YOKOTA AIR BASE, Japan — A helicopter went down at Darling Field here at 6:01 p.m. Monday, immediately beyond the runway’s south end, near Yokota’s fuel storage area. Too near.

Within minutes, the fire department had been summoned to contain a raging blaze. Police scrambled to establish a secure perimeter. Ambulance crews raced in to treat the injured, as helicopter spotlights swept the grounds.

The good news: All of it — the crash, the blaze, the “victims,” the circling helicopters — was only a test. “Fire, police and ambulance crews all responded,” said 1st Lt. Tom Wenz, a 374th Airlift Wing spokesman. “It tested our ability to respond to a major accident. We’re required to test periodically.”

Yokota’s emergency response personnel will be reviewed by Pacific Air Forces in mid-January in a unit compliance inspection, Wenz said. Major accident response is a key component.

Monday, the first call indicating a “crash” had occurred reached Yokota’s command post at 6:01 p.m., Wenz said. It then passed to the base’s crisis action team and disaster control group.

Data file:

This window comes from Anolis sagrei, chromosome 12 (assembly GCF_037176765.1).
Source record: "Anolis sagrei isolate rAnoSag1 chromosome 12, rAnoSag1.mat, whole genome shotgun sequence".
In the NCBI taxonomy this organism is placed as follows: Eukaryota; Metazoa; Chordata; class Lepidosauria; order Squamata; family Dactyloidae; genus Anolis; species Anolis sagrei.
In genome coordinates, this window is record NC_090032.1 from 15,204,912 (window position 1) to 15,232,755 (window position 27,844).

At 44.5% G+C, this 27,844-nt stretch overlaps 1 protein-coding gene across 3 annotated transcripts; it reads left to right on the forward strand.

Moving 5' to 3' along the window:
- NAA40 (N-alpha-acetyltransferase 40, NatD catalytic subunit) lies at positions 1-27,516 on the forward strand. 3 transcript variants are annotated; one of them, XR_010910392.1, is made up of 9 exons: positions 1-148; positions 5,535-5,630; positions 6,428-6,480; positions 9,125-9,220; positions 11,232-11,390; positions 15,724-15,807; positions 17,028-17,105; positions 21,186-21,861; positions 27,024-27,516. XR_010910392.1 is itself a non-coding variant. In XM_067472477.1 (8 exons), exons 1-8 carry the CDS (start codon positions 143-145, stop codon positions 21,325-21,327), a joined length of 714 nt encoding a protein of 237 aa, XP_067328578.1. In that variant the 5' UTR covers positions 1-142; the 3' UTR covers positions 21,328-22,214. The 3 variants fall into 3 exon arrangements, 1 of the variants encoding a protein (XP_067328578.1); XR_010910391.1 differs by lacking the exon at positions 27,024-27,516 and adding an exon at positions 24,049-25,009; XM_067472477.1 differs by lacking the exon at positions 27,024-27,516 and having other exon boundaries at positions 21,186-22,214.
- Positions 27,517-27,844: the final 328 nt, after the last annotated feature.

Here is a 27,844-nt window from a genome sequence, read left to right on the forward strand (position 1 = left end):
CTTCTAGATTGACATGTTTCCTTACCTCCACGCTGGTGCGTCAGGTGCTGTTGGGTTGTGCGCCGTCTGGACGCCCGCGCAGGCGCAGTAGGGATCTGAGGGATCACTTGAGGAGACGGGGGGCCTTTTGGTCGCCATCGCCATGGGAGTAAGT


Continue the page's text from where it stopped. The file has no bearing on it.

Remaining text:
“They followed the exercise scenario all the way through to a death notification,” Wenz said. “We had people out there as patients and casualties. And our first responders were out there.”

Additional helicopters circled the base with spotlights, Wenz said, seeking out casualties who may have wandered away from the crash scene.

More than 100 people took part in the exercise, including an exercise evaluation team from the air wing. The casualty scenario included two “dead” and 11 “injured,” including 10 individuals on the ground, according to Wenz.

Officials labeled the impromptu training session a success.

“The site was secured shortly after 8 p.m.,” Wenz said. “The scenario continued forward, with accountability and notification processes. It ended some time after 9 p.m.”

A major accident response exercise, he said, “is something that really puts our folks to the test as far as how quickly they can respond to an emergency.”

Wenz said the upcoming unit compliance inspection also is designed to review base-wide office procedures and the filing of paperwork, ensuring that Air Force instructions are being followed properly.

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